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Doctors Offer Congress Solutions for the Prescription Drug Addiction Epidemic, Part I

The restrictions have been coming down around the country: prescription drug addiction is a huge problem and authorities are cracking down by implementing statewide prescription drug databases and putting the screws to prescribing physicians. Countless lawsuits have been filed by families and states against doctors who prescribe medications in situations where the patient ends up dying of a pill overdose – and doctors are getting cautious. Many are even cutting back on their practice or avoidant of patients claiming chronic pain issues. And now, a group of 125 doctors have gone straight to Capitol Hill to ask Congress to take measures that are actually helpful and put in place to protect the patient against the development of prescription drug addiction rather than running off the doctors who are genuinely attempting to prioritize patient care.

How Do Doctors Think Congress Should Fight Prescription Drug Addiction?

More than 30,000 people in the United States died of a drug overdose last year, and about 15,000 of those deaths were caused by prescription drug overdose.  Doctors are suggesting that what is needed is not necessarily stricter legal repercussions when an overdose occurs but more training for doctors to better prevent overdoses from happening in the first place.

Dr. David Kloth is a spokesman for the American Society of Interventional Pain Physicians. He says: “In most cases, doctors contribute innocently because they haven’t been trained properly on how to prescribe in a responsible way, how to identify a drug addict and help them.”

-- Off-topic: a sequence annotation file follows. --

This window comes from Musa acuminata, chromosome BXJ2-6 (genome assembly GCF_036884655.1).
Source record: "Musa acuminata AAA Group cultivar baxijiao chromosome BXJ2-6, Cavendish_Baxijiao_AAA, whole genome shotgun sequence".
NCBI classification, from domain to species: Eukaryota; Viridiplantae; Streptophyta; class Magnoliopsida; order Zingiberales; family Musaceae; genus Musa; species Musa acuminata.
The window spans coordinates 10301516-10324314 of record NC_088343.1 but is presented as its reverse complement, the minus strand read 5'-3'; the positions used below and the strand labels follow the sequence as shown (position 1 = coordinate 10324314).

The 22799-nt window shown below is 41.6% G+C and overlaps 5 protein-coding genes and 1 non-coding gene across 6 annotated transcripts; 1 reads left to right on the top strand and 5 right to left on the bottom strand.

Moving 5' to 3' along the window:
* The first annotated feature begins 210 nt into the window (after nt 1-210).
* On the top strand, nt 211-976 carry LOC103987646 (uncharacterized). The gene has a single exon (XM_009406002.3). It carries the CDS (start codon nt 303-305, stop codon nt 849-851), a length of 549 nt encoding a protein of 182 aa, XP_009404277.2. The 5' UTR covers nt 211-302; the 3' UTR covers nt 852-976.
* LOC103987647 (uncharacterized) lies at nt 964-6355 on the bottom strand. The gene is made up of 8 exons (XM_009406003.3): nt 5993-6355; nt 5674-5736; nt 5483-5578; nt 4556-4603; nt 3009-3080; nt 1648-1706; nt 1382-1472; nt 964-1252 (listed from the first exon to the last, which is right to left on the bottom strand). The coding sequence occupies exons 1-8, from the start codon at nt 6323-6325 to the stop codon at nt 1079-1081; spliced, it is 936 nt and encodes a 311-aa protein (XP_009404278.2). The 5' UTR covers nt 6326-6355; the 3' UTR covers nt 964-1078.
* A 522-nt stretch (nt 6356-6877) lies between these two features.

According to Kloth, between 80 percent and 90 percent of American doctors have not training that can help them identify drug addiction or help patients prevent it from happening. A simple certification class that is routine in other circumstances would be appropriate in the case of pain management and the dispensation of prescription drugs.

What are the Benefits of Mandatory Prescription Drug Addiction Training for Doctors

Says Dr. Kloth: “Physicians won’t do this voluntarily. If we don’t have this in some way required, we won’t be able to solve this problem fully. This is now the No. 1 cause of accidental death in 20 out of 50 states, surpassing motor vehicle accidents for the first time. This is a very widespread problem and it needs to be addressed.”

Though currently able to legally prescribe drugs, many doctors don’t take into account the dangers that come with prescriptions that are too large or last too long. For example, many doctors will write a prescription for the standard 30 pills to treat acute pain after an injury or surgery when 7-days’ worth will be more than sufficient.

Check in for Part II and get more details about what proper training would entail and how it would help patients avoid prescription drug addiction.

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